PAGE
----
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1) May 21, 2015 Understanding Costs and Benefits ASU: Financial Services—Insurance (Topic 944) Summary This document summarizes how the Financial Accounting Standards Board (FASB) assessed the expected costs and benefits of its new Accounting Standards Update (ASU) No. 2015-09, Financial Services—Insurance (Topic 944): Disclosures about ShortDuration Contracts. The document also outlines the process that led the FASB to conclude that the expected benefits of the amendments in the ASU justify the anticipated costs.1 The FASB issues new financial accounting and reporting standards only when the benefits of a standard—improvements in the relevance and reliability of reported financial information— justify the net costs it imposes on financial statement preparers (to implement the new standard), and on financial statement users (to consider and interpret the new information). T he FASB concluded that the expected benefits of the amendments in this ASU justify the anticipated costs. The FASB determined that the application of the ASU will provide more meaningful information to users by: Â„Â„ Increasing the transparency of management’s estimates in determining claim liabilities for short-duration insurance contracts Â„Â„ Providing additional insight into an insurance company’s ability to underwrite and anticipate costs associated with claims Â„Â„ Enhancing comparability among insurance companies by requiring consistent disclosure of information. The FASB also understands that insurance companies that issue short-duration contracts may incur additional costs as a result of the amendments in the ASU. Such costs include: Â„Â„ Information Technology (IT) costs for new systems, processes, and controls used to aggregate data Â„Â„ Personnel costs to modify processes, develop internal controls, comply with requirements, and prepare disclosures Â„Â„ Incremental auditor costs to audit new financial statement disclosures and enhanced internal controls The Board notes that a significant amount of the data needed to prepare these disclosures should be readily available to insurance companies because of statutory reporting requirements, which mitigates the costs of implementing the guidance in this ASU. As a result, the FASB concluded that the expected benefits of the amendments in this ASU justify the anticipated costs. Background The FASB, with the International Accounting Standards Board (IASB), undertook a project intended to comprehensively improve the accounting for insurance contracts, both long-duration (life insurance and annuities) and short-duration (auto and home insurance), for all public and private companies. In June 2013, the FASB issued proposed ASU, Insurance Contracts (Topic 834), which introduced new accounting models and qualitative and quantitative disclosures to help users of financial statements understand the amount, timing, and uncertainty of future insurance contract cash flows. The IASB at the same time issued a proposal for insurance contracts that also introduced new accounting models and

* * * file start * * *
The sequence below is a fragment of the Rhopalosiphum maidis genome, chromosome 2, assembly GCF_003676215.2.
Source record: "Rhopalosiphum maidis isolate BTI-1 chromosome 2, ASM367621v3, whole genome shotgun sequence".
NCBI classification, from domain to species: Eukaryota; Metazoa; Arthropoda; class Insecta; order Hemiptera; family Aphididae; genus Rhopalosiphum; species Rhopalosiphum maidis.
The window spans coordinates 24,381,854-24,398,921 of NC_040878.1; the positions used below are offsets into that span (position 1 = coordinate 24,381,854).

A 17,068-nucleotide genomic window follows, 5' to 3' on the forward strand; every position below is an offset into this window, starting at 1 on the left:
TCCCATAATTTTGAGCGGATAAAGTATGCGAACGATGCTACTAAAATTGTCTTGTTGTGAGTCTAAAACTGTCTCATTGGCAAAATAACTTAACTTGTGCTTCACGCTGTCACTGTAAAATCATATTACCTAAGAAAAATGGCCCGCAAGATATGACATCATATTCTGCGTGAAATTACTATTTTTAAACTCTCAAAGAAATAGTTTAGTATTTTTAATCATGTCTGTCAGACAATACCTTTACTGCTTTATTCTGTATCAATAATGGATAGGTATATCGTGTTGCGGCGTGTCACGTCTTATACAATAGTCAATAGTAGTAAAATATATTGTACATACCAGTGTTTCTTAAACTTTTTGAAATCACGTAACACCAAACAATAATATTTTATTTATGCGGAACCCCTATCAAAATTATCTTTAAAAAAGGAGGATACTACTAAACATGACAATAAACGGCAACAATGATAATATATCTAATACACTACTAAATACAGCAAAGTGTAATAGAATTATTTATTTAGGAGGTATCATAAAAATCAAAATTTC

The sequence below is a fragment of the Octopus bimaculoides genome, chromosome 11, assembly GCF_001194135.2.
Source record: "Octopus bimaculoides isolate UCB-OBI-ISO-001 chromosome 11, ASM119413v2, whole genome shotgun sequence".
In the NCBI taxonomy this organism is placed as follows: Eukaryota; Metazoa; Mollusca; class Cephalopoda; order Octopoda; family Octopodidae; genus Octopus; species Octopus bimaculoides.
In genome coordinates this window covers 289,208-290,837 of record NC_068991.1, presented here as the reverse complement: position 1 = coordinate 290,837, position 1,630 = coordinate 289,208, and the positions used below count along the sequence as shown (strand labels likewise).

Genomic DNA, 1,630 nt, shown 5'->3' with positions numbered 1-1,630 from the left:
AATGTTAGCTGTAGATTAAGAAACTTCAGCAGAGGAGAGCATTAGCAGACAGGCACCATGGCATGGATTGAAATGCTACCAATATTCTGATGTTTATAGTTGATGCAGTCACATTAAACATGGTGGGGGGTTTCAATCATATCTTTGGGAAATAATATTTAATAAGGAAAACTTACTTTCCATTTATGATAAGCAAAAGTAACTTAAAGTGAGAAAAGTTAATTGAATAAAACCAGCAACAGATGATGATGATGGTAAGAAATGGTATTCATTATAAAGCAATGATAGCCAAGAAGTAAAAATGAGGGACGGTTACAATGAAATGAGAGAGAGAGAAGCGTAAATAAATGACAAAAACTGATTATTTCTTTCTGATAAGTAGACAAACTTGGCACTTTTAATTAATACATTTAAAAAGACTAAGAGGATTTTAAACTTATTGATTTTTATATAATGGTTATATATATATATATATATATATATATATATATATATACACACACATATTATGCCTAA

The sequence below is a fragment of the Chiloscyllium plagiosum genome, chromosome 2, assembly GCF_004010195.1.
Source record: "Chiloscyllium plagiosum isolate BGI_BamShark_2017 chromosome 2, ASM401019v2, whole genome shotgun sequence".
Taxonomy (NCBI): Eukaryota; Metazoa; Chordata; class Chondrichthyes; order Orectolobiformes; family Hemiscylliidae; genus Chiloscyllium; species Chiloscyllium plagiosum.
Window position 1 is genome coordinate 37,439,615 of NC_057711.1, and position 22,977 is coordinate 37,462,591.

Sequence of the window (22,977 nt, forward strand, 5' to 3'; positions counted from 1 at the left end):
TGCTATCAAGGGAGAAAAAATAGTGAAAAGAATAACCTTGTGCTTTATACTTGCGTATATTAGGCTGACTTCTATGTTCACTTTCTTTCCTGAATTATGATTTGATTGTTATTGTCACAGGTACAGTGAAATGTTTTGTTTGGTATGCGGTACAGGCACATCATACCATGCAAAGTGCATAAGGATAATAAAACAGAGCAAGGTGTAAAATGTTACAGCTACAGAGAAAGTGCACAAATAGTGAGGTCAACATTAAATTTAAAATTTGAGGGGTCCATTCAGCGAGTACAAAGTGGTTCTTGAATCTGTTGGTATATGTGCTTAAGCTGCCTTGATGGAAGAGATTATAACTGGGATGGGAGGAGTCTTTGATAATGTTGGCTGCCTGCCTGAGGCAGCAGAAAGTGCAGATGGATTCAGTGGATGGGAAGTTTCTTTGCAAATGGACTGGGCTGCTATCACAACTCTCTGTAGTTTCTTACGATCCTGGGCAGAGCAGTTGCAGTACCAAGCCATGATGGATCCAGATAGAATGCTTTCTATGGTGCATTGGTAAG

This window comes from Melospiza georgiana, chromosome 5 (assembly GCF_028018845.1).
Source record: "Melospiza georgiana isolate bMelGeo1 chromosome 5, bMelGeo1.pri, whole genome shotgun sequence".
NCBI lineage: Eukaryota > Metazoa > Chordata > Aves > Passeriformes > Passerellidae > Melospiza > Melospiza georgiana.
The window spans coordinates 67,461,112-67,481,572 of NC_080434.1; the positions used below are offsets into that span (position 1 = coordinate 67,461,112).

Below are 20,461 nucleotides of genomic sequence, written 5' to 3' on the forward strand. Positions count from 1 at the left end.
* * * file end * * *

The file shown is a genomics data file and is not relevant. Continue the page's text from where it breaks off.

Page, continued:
2) Page 2 qualitative and quantitative disclosures. Although the objective of the joint project was to develop common guidance, the amendments proposed by the FASB and the IASB differed in several important aspects. S takeholders said that the existing accounting model for shortduration contracts works well and should continue to apply only to insurance companies. They said changes to the guidance should be limited to improvements to required disclosures. The feedback received from stakeholders on the FASB’s proposal overwhelmingly supported retaining current recognition and measurement guidance for shortduration contracts under Generally Accepted Accounting Principles (GAAP). Stakeholders said that the existing accounting model for short-duration contracts works well and should continue to apply only to insurance companies. They said changes to the guidance should be limited to improvements to required disclosures. The FASB considered this feedback and determined it would develop and issue an ASU that Understanding Costs and Benefits makes targeted improvements to enhance disclosures for shortduration insurance contracts, because the benefits of a new comprehensive accounting model did not justify the costs. The FASB also decided to more comprehensively address accounting and disclosures for long-duration insurance contracts for insurance companies by making targeted improvements. The Board decided to separate that work into a separate project. The FASB considered the feedback from those stakeholders during its redeliberations at seven public Board meetings held during 2014 and 2015. The amendments in the ASU are a result of those Board meetings and redeliberations. Stakeholder Concerns Outreach with Stakeholders after issuance of 2013 Proposed Update Feedback received from users, preparers, and practitioners on the 2013 proposed Update overwhelmingly supported retaining the existing accounting and reporting guidance for short-duration insurance contracts in GAAP for insurance companies. The FASB received significant input from stakeholders on the operability and usefulness of the proposed guidance. This input included 214 comment letters in response to the 2013 proposed Update, a number of which specifically addressed the proposed disclosure requirements. Stakeholders noted that the existing accounting model for shortduration insurance contracts is operational and well understood, and that changes to the accounting model would provide trivial benefits relative to the significant costs required to implement a new accounting model. Since the 2013 proposed Update was issued, 61 outreach meetings were held with stakeholders operating within the insurance industry —specifically, preparers, practitioners, industry groups, regulators, and users of financial statements. To address the following stakeholder concerns, the Board decided that the final ASU should focus on making targeted improvements to enhance existing disclosure requirements for short-duration contracts. Â„Â„ Liability for unpaid claims and claim adjustment expenses. Current GAAP contains limited disclosures for short-duration insurance contracts about the liability for unpaid claims and claim adjustment expenses. Certain companies have been increasing disclosures about the liability for unpaid claims and claim adjustment expenses in both